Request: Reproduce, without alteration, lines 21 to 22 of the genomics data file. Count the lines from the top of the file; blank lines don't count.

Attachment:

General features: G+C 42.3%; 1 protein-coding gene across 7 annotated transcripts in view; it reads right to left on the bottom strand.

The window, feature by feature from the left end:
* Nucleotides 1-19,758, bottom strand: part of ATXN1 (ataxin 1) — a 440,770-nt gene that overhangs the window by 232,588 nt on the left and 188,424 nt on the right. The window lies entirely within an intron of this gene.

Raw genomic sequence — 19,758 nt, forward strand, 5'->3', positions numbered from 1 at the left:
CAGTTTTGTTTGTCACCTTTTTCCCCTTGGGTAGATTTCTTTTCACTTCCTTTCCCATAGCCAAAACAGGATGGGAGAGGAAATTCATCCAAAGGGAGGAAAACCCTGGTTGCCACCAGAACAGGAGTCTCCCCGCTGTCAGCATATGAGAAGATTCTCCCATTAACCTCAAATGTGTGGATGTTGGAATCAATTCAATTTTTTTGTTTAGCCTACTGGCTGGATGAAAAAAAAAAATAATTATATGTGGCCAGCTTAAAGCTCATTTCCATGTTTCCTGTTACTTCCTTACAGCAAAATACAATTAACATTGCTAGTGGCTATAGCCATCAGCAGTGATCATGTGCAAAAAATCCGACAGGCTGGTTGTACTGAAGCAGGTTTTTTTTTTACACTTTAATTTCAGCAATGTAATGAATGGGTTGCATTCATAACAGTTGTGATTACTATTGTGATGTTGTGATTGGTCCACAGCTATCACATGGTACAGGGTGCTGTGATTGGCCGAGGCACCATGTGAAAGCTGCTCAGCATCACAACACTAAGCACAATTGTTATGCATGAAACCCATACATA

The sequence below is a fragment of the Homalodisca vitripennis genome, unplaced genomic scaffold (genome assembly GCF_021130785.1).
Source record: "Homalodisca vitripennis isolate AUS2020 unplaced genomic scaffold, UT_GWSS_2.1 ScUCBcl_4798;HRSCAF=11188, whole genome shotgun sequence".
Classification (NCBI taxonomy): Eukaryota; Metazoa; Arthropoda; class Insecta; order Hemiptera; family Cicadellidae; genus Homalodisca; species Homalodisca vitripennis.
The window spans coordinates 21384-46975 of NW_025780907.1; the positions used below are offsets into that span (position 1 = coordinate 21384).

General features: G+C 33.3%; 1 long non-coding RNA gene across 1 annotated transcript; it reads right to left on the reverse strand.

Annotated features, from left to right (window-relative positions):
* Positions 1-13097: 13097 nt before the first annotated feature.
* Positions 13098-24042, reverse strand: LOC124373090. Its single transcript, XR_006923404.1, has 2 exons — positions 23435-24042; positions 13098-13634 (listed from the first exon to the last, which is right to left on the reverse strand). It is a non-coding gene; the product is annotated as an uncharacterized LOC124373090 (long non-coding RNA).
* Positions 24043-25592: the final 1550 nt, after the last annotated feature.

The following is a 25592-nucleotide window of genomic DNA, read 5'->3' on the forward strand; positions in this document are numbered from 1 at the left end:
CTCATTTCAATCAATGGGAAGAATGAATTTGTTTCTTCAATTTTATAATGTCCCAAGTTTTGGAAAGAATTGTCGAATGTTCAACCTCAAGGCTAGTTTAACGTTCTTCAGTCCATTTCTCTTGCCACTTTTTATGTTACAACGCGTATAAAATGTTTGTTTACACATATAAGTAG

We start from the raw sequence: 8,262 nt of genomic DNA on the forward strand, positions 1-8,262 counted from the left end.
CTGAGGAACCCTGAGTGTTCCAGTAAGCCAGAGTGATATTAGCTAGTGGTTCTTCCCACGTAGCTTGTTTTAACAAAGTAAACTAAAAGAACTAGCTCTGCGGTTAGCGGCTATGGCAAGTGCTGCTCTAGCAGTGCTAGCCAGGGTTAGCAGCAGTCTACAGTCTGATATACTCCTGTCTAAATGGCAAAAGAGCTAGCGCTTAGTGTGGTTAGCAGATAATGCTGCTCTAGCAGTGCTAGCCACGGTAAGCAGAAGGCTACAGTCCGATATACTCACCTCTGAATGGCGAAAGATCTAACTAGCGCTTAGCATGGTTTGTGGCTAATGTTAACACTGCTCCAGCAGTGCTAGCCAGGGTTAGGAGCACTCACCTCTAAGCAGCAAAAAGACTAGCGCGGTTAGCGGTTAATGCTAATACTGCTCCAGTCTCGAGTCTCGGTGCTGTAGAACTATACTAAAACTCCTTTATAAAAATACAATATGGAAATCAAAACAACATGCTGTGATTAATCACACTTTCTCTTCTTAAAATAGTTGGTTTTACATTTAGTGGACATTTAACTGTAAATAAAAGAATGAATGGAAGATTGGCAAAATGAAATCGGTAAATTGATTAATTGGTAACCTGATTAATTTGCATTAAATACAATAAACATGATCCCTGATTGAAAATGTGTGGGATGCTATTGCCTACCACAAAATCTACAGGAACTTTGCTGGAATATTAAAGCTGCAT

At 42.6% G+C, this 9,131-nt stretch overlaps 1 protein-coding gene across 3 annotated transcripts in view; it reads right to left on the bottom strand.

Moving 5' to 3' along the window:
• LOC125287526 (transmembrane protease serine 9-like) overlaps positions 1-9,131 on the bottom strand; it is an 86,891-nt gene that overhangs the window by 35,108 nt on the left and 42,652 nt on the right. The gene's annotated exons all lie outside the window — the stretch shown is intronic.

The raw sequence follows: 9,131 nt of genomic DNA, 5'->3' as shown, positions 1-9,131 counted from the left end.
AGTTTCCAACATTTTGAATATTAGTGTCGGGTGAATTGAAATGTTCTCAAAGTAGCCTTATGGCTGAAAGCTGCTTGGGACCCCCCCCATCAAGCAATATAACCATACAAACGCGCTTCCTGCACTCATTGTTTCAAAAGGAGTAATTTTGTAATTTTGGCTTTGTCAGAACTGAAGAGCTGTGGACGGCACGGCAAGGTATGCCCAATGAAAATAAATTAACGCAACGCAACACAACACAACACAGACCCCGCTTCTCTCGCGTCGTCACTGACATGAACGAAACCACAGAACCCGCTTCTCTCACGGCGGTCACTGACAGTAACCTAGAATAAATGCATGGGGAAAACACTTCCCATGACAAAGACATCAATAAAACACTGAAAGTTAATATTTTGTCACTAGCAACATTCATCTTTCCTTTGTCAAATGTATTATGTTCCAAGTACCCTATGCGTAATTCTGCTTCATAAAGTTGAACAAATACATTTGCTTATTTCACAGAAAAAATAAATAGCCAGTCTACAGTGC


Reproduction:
• LOC125287526 (transmembrane protease serine 9-like) overlaps positions 1-9,131 on the bottom strand; it is an 86,891-nt gene that overhangs the window by 35,108 nt on the left and 42,652 nt on the right. The gene's annotated exons all lie outside the window — the stretch shown is intronic.

The raw sequence follows: 9,131 nt of genomic DNA, 5'->3' as shown, positions 1-9,131 counted from the left end.